Laurier sees decrease in admissions
Admissions for incoming first-year students at Wilfrid Laurier University have dropped 14 per cent since last year, according to the admissions office and the Ontario University Applications Centre.
This drop in admissions brings the university 7 per cent below their target from last year.
Holly Cox, Laurier’s director of recruitment and admissions, explained there are strong demands for some programs and weakening demands for others. Laurier arts programs, for example, have more declined applications than confirmations.
“We are looking at this and it’s not something that we are trying to push under the carpet. It’s something we really have to look at as an institution,” she said.
According to Cox, since June 22, Laurier has accepted over 200 students for the upcoming year.
She explained that offers go out as early as mid-December and run through until August, but there has not been a change in when the letters go out.
“In the 15 years that I’ve been working in recruitment and admissions, we have made offers through the summer, depending on where there was capacity,” she wrote in an e-mail. “The bulk of our offers are made by early May … but offers after that are not late.”
According to Cox, universities all over Ontario are experiencing a drop in arts programs. At Laurier’s Brantford campus, social science programs have risen in admissions and liberal arts programs have declined.
Since Laurier has a high proportion of their student body in arts programs, there will be a decline in the numbers and will have a stronger impact than other universities.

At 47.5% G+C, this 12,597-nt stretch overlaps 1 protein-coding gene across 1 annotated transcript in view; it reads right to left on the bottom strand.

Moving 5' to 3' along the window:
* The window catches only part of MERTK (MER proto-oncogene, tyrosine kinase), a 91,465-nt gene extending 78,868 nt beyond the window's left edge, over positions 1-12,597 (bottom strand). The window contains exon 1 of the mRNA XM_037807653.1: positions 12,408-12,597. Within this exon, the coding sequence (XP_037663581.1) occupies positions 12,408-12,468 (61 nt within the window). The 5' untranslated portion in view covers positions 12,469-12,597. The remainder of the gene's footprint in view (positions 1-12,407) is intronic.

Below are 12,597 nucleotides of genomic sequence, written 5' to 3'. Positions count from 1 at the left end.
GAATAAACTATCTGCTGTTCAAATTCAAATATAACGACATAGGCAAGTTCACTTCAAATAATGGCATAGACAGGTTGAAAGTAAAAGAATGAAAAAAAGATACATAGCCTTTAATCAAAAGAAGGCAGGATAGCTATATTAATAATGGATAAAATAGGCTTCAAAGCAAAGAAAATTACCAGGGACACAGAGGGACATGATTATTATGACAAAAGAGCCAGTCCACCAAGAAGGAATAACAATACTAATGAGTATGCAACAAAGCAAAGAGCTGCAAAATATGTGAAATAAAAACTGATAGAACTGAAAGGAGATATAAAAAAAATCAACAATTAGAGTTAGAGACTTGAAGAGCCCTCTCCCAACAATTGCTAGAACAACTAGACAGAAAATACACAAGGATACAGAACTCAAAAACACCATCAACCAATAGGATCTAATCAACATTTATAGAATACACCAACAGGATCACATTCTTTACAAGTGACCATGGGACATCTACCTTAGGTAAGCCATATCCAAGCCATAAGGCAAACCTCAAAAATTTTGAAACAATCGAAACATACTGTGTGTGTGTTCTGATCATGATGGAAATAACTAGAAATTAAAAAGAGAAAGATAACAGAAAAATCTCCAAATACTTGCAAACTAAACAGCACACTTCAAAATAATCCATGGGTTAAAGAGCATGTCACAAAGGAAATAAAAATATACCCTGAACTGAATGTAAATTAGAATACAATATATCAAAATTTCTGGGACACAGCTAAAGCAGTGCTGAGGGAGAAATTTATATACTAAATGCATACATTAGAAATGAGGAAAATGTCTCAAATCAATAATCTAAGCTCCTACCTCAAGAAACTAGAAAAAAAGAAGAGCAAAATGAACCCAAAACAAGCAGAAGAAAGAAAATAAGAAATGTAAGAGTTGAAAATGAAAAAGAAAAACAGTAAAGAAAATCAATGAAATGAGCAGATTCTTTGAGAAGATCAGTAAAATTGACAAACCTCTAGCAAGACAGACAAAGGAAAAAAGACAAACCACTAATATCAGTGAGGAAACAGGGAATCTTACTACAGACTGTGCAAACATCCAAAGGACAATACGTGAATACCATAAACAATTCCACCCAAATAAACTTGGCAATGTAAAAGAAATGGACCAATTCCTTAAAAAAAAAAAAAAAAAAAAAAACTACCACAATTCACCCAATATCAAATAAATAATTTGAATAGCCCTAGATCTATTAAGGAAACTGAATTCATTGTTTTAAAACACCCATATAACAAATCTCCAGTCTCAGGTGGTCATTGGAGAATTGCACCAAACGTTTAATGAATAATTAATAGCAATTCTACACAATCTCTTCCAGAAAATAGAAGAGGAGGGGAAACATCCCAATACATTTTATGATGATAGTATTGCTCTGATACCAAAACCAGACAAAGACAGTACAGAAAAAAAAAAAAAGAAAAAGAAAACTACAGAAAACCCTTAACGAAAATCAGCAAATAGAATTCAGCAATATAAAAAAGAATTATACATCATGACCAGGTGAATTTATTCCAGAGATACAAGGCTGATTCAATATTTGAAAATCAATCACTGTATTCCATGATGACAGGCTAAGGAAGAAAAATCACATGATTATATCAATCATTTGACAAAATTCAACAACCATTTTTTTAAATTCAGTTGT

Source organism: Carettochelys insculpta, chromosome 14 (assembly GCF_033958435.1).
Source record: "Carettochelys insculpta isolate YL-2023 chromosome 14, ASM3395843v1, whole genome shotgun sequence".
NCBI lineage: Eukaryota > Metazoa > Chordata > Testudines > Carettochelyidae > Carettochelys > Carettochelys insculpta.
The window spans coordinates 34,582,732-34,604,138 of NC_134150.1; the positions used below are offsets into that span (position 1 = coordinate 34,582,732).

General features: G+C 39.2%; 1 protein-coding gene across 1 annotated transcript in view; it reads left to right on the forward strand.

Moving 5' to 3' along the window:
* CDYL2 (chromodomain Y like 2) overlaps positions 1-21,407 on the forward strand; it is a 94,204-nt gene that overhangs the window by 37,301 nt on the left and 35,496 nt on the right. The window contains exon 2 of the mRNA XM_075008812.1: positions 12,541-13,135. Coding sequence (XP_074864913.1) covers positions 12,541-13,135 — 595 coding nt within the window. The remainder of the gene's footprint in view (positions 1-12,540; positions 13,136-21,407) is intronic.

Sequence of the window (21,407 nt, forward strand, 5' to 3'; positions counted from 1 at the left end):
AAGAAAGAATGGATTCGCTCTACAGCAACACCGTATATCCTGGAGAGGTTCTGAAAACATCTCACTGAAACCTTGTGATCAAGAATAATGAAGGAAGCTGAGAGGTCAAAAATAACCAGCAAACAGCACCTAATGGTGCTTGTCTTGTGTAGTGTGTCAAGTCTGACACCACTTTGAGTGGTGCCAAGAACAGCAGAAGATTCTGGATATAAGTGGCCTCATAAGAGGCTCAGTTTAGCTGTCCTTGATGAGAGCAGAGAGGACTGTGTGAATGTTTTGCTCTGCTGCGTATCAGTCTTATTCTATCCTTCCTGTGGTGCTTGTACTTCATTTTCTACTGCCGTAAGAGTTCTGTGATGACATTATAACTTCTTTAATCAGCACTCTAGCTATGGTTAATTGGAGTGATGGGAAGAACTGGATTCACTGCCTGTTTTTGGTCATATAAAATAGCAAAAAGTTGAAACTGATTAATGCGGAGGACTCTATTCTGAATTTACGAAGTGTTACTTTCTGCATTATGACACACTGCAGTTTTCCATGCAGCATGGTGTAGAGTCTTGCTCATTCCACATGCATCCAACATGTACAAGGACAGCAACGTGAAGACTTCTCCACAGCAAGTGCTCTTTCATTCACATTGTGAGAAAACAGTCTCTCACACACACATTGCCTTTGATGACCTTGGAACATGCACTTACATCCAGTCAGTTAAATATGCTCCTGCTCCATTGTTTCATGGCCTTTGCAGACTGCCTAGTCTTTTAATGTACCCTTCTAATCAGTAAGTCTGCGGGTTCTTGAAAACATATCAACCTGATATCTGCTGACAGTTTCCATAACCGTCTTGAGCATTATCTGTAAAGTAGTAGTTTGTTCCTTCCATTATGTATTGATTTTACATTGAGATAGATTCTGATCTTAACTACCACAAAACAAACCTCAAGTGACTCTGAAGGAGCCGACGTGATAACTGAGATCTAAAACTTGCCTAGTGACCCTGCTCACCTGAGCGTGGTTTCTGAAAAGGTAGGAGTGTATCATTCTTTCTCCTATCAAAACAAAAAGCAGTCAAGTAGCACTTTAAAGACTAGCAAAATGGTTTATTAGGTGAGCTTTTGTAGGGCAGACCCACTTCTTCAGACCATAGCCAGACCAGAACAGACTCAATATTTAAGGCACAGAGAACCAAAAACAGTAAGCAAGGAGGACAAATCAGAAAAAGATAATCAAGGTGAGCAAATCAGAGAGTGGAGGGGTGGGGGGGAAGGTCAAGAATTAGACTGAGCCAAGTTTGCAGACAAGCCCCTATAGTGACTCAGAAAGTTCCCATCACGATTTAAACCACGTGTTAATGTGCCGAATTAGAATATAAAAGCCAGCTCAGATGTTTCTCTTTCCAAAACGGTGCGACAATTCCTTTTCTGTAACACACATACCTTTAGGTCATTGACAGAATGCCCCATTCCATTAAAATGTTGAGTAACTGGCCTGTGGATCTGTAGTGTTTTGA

The Students’ Union budget, which is based off the amount of student fees they receive every year, reflects more students than Laurier will be taking in. As a result, the Union will also be dealing with the affects of there being fewer students on campus.
“It’s going to be a hard year especially considering the decrease in enrollment, but we’re prepared for it,” Sam Lambert, president and CEO of the Students’ Union, said.
Brantford’s concurrent education program has also decreased, as the Ministry of Education has requested a decline in admissions, according to Cox.
As far as other faculties go, Cox said, “Science, overall, is flat. They haven’t increased or decreased much, they’ve seen some programs with huge increases and other programs with decreases, so they’re all over the place.”
To help fix this problem, Cox explained that Laurier has hired a consultant to create a strategic plan. So far, they are looking at core opportunity areas to work on as an institution. Admissions is also looking at curriculum development, composition and compliments given to faculties to see how they can improve, especially in arts programs.
“Something that every university right now is grappling with is, how do you convey to a 17-year-old the value of liberal arts, and it’s undeniable, but it’s hard for a student to understand that value,” said Cox.
She also believes students think they’ll get more success from a very specific program than one such as liberal arts.
”We’re committed to the program that we have and that we very so much value liberal arts,” she said.